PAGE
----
UNESCO is commemorating the mammoth combined effort by archaeologists, engineers and researchers from across the globe which led to the salvaging of extraordinary temples and Pharaonicc monuments which would otherwise have disappeared under the waters of Lake Nasser with the construction of the Aswan High Dam.
Fifty years on from the earnest appeal sent out from Egypt and Sudan for an international salvage campaign for the Nubian monuments, UNESCO will be celebrating this important anniversary with the conference: 'Lower Nubia: Revisiting memories of the past, envisaging perspectives for the future' to be held on March 21-24.
With the construction of the great dam - approved by the Egyptian government in 1958 to allow the country's economy to be modernised, and built between 1960 and 1964 - 360 kilometres of territory in Egypt and 140 in Sudan were to be irretrievably transformed into a great inland sea. Which is why the Cairo and Khartoum governments resolved to sign an official request for an appeal to UNESCO.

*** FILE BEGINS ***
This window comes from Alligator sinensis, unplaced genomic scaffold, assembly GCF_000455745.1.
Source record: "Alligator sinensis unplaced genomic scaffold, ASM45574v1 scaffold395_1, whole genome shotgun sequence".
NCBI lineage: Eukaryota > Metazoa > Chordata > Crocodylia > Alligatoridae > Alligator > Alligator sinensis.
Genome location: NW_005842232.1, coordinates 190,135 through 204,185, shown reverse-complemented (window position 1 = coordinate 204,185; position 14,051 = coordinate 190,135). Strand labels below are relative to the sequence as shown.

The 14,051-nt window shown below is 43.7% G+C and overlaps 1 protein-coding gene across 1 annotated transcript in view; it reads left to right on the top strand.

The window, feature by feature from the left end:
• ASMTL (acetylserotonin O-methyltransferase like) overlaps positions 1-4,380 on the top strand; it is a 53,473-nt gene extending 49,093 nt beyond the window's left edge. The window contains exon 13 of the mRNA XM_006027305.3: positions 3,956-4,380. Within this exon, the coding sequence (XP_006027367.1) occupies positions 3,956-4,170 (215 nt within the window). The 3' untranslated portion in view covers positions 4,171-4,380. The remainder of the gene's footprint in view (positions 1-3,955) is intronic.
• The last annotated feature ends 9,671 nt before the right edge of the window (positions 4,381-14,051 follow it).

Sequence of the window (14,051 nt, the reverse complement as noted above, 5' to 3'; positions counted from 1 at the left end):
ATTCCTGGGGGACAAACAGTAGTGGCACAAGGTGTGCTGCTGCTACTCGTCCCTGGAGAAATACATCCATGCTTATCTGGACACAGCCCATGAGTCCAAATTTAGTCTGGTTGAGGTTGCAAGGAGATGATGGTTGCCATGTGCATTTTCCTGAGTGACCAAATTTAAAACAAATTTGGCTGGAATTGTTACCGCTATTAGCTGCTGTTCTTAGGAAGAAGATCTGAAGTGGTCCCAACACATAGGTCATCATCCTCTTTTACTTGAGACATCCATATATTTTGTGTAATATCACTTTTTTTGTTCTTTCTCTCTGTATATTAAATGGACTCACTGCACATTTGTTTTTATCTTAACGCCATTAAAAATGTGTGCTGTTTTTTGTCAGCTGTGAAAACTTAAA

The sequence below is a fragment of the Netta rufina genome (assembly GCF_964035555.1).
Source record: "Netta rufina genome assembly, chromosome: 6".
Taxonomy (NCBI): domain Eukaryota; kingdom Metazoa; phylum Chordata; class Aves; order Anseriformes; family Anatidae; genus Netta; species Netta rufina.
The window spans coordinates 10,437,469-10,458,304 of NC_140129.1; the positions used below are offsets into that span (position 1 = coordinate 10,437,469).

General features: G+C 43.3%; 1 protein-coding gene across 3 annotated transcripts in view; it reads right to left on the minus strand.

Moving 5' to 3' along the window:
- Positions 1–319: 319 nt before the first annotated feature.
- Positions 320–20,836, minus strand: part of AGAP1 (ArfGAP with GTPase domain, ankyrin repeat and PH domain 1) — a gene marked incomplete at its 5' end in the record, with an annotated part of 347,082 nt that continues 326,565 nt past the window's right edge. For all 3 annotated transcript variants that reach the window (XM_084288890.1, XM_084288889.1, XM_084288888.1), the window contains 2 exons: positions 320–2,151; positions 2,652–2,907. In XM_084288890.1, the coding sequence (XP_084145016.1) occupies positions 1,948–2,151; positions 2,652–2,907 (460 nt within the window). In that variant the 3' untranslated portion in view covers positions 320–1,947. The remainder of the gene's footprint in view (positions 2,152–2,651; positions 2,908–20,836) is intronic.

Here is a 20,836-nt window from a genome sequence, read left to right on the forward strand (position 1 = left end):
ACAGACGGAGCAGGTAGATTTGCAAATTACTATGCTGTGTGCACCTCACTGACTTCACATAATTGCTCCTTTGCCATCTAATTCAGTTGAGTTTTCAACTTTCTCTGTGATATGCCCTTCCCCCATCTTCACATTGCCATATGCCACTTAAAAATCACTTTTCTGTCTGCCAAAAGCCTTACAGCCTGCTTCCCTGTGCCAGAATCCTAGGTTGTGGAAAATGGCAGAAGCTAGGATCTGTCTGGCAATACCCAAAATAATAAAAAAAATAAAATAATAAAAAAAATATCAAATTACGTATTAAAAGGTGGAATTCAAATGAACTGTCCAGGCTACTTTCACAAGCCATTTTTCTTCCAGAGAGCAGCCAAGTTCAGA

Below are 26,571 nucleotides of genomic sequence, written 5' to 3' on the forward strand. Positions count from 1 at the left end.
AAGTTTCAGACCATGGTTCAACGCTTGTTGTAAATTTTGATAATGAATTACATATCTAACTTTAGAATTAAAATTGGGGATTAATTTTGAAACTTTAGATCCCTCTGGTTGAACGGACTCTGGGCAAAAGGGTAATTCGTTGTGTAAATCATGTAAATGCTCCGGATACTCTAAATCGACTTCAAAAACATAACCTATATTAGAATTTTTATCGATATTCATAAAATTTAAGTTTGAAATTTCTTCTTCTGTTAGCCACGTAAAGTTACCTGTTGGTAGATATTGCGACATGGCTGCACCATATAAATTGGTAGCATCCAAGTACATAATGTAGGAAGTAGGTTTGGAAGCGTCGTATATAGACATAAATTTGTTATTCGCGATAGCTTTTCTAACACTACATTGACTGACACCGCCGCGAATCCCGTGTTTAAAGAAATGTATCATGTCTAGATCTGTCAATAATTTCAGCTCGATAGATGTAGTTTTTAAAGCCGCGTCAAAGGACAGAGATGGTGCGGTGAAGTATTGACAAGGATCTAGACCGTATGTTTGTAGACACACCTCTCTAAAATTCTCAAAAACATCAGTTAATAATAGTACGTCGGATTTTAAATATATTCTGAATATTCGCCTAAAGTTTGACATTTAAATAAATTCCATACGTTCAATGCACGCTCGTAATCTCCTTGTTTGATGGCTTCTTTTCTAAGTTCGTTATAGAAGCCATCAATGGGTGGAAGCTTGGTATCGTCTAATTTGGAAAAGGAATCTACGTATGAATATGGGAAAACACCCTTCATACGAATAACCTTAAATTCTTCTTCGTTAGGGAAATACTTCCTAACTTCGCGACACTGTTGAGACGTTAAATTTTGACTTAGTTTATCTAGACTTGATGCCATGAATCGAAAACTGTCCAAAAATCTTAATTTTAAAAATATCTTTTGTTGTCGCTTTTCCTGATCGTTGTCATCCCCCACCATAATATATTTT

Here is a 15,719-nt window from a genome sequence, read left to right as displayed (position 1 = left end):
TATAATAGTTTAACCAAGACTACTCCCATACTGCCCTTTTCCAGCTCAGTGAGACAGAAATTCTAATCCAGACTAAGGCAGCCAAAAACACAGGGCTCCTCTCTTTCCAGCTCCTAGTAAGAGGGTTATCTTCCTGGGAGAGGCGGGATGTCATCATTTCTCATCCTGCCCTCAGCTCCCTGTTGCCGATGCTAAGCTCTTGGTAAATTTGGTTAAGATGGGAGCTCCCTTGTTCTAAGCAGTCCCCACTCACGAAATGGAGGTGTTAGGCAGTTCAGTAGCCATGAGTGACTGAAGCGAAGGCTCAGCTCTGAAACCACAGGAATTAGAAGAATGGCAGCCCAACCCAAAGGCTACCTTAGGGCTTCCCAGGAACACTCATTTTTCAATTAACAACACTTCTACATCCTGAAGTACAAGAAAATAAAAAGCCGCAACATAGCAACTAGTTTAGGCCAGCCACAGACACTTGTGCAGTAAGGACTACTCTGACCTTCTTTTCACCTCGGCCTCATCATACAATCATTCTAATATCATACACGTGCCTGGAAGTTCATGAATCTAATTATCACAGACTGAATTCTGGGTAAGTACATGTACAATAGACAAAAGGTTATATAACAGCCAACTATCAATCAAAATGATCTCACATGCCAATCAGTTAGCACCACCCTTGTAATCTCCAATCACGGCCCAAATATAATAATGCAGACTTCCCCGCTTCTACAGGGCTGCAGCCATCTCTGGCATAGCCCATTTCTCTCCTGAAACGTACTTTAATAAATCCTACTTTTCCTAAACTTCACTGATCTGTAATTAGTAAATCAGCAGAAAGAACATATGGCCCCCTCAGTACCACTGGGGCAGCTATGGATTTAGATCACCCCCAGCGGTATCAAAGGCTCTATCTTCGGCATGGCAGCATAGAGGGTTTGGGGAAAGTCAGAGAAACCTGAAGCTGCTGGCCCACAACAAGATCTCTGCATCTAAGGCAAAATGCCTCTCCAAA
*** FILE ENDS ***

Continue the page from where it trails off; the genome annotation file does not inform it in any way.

So it was that in 1960 the organisation turned to its member states and what was later to be called the greatest archaeological salvage operation of all time got underway. Over 70 separate archaeological missions from 25 countries explored each of the Nubian regions that were due to be flooded, both in Egypt and in Sudan. ''Hundreds of sites were inventoried and thousands of objects were identified and conserved'', recalls Professor Giuseppe Fanfoni, director of the Italo-Egyptian Centre for Restoration and Archaeology in Cairo.
See the above page for the full story. The photo above shows Wadi es Sebua and is one of many on display in the Nubia Museum in Aswan.